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Calculus problem

\[\large \dfrac d{dx} \int_{t^2}^{x^3} \dfrac 1{\sqrt{x^2+t^2}} \, dt = \, ? \]

Note by Starwar Clone
3 months ago

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@Pi Han Goh @Guillermo Templado help will be welcomed . Starwar Clone · 2 months, 2 weeks ago

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@Starwar Clone Tomorrow, I rewiewed this, and if it's not solved. I'll try to solve it, I think I'm not going to have a lot problemms.. we'll see... Guillermo Templado · 2 months, 2 weeks ago

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@Starwar Clone I agree with Pi Hang Goh, you can also make the change \(t = x\Sh(u)\) solve , the integral, and later derivate Guillermo Templado · 2 months, 2 weeks ago

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@Guillermo Templado I mean \( t = x \cdot \text{Sh u}\). I have some problems with my comments.. Guillermo Templado · 2 months, 2 weeks ago

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Hint: Fundamental Theorem of Calculus. Pi Han Goh · 3 months ago

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@Pi Han Goh yeah but i am still not able to get the required answer will you please post the solution to this question... Starwar Clone · 2 months, 2 weeks ago

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@Starwar Clone The links pretty spells out the solution already. If you really can't solve it, why don't you post your attempt here and I'll see where you are stuck on. Pi Han Goh · 2 months, 2 weeks ago

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@Pi Han Goh i am getting the answer \[ \dfrac{3x^2}{\sqrt{x^2 + x^12 }} \] it is x^12 .. in the denominator Starwar Clone · 2 months, 2 weeks ago

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@Starwar Clone Split the integral into \( \int_0^{x^3} - \int_0^{t^2} \). For the first integral, just apply the fundamental theorem of calculus. For the second theorem, you will get some constant number, so you can ignore it after you differentiate. Is this enough information for you? Pi Han Goh · 2 months, 2 weeks ago

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@Pi Han Goh Yeah that is enough Starwar Clone · 2 months, 2 weeks ago

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@Starwar Clone Is the answer correct? Starwar Clone · 2 months, 2 weeks ago

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@Starwar Clone Make the change I have said to you... It must solve it quickly.. or use Fundamental theorem of calculus Guillermo Templado · 2 months, 2 weeks ago

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@Guillermo Templado can you provide the final answer , i am really stuck on this ? Starwar Clone · 2 months, 2 weeks ago

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@Starwar Clone you have to develop the steps... Guillermo Templado · 2 months, 2 weeks ago

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@Guillermo Templado do you mean that i really need to integrate the above expression first? Starwar Clone · 2 months, 2 weeks ago

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@Starwar Clone It's not necessary, but if you make the change \(t = x \cdot \text{ Sh u} \) with \(x\) constant, and use \(1 + Sh^2(u) = Ch^2(u)\) and \(dt = x \cdot \text{Ch u} \space du\), the problemm looks like easy. Tomorrow, I promise you'll have my answer, now I'm very busy, Im' leaving my house. Tomorrow, I promise.... Guillermo Templado · 2 months, 2 weeks ago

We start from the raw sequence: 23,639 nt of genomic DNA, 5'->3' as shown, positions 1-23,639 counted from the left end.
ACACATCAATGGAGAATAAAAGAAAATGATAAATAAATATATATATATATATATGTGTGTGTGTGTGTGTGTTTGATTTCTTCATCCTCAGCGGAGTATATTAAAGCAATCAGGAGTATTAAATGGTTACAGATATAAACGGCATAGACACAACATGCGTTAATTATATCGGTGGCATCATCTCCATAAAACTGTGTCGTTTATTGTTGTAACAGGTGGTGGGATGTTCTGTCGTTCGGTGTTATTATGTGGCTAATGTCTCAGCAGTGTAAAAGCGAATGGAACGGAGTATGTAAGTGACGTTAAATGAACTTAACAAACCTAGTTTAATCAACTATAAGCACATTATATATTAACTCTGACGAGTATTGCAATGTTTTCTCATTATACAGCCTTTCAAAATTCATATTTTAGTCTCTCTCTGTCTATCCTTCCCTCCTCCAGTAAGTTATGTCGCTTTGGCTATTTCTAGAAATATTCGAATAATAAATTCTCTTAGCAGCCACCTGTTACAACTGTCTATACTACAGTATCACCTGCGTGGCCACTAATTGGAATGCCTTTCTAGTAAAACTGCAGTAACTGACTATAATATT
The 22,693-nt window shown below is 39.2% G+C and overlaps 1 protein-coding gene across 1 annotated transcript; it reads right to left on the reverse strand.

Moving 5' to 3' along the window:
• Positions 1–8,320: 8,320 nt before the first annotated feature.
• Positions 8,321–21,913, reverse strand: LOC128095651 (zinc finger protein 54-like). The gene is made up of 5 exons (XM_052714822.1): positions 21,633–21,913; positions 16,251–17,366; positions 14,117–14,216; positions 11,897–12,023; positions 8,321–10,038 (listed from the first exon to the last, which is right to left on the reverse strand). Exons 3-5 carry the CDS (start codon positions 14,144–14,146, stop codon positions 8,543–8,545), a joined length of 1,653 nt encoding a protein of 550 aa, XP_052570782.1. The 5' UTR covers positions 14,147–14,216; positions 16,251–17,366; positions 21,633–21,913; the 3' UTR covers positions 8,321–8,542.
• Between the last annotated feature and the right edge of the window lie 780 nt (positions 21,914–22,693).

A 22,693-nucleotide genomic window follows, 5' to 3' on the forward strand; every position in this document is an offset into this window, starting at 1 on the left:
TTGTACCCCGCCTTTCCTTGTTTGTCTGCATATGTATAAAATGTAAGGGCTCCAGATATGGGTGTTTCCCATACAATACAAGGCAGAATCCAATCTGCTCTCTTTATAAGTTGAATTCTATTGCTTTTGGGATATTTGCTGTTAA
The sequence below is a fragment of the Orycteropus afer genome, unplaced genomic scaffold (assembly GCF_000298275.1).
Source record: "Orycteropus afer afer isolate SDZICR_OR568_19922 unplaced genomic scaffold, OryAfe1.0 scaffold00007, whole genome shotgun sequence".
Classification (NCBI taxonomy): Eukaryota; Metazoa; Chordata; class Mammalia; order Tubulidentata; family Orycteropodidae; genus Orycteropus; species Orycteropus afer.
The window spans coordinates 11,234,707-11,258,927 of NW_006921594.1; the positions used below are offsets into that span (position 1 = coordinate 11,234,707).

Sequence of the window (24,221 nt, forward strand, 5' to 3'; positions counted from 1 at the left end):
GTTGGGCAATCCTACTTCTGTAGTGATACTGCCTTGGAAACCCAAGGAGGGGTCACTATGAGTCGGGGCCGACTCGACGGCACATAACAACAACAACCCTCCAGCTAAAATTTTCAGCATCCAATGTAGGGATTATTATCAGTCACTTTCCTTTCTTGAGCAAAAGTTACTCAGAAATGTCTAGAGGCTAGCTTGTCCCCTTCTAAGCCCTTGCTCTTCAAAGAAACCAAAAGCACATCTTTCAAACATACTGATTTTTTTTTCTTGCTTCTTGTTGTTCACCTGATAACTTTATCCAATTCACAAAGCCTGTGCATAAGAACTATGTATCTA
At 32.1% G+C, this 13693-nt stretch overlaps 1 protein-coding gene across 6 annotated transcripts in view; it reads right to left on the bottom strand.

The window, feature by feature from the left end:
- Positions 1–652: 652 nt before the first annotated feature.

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@Guillermo Templado thanks man , appreciate the help Starwar Clone · 2 months, 2 weeks ago

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@Starwar Clone Ok, come on, please tell me if I'm wrong, I'm a person and due to this I make a lot of(too many) mistakes...

Proof 1 (attempt 1).-

\[\dfrac d{dx} \int_{t^2}^{x^3} \dfrac 1{\sqrt{x^2 + t^2}} \, dt = \dfrac d{dx} \left( \int_{0}^{x^3} \dfrac 1{\sqrt{x^2 + t^2}} \, dt - \int_{0}^{t^2} \dfrac 1{\sqrt{x^2 + t^2}} \, dt \right) =\] Let's call \(g(x) = x^3\) and \(f(x) = \int_{0}^{x} \dfrac 1{\sqrt{x^2 + t^2}} \, dt\) Then, \[\dfrac d{dx} \int_{0}^{x^3} \dfrac 1{\sqrt{x^2 + t^2}} \, dt = \dfrac d{dx} f(g(x)) = \dfrac d{dx} f(x^3) = 3x^2 \cdot ...\] Sorry, I'm getting a knot for myself...

Proof 2.-

\[\dfrac d{dx} \int_{t^2}^{x^3} \dfrac 1{\sqrt{x^2 + t^2}} \, dt = \space (*)\] Let's make the change \( t = x \cdot \text{ Sh u}\) , \(x\) constant, \(dt = x \cdot \text{Ch u} \space du\) \[ (*) = \dfrac d{dx} \int_{Sh^{-1}(x \cdot \text{ Sh}^{2}u)}^{Sh^{-1} x^2} \, \pm \space du =...\] To be continued Guillermo Templado · 2 months, 2 weeks ago

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@Guillermo Templado Hmm it's getting better Starwar Clone · 2 months, 2 weeks ago

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@Starwar Clone I think the rest proof 2 should be simple, I'll finish it. I promise.... but you have to say me wheteher I'm right or not... It depends also if \(x >0\), \(x = 0\) or \(x < 0\) to concrete the ending. This question is giving me questions and suggestions... For example, does \(\int_0^{t} \space dt\) make some sense?If the answer is yes, Is it \(t\)?why?... I have another proof making the change \(u = \sqrt{x^2 + t^2} + t\)... Even we can think first this question without the derivative \(\frac{d}{dx}\), I mean given \(x \) possible concrete constants, \(x =1\), \(x =2\), \(x = 100\)... and later, seeing the results, infering the last answer... And I'm also considering Pi's advice: Use fundamental theorem of Calculus... To be continued... Can you finish my 2nd proof, and I tell you what I think about your result? Come on, dare... Guillermo Templado · 2 months, 2 weeks ago

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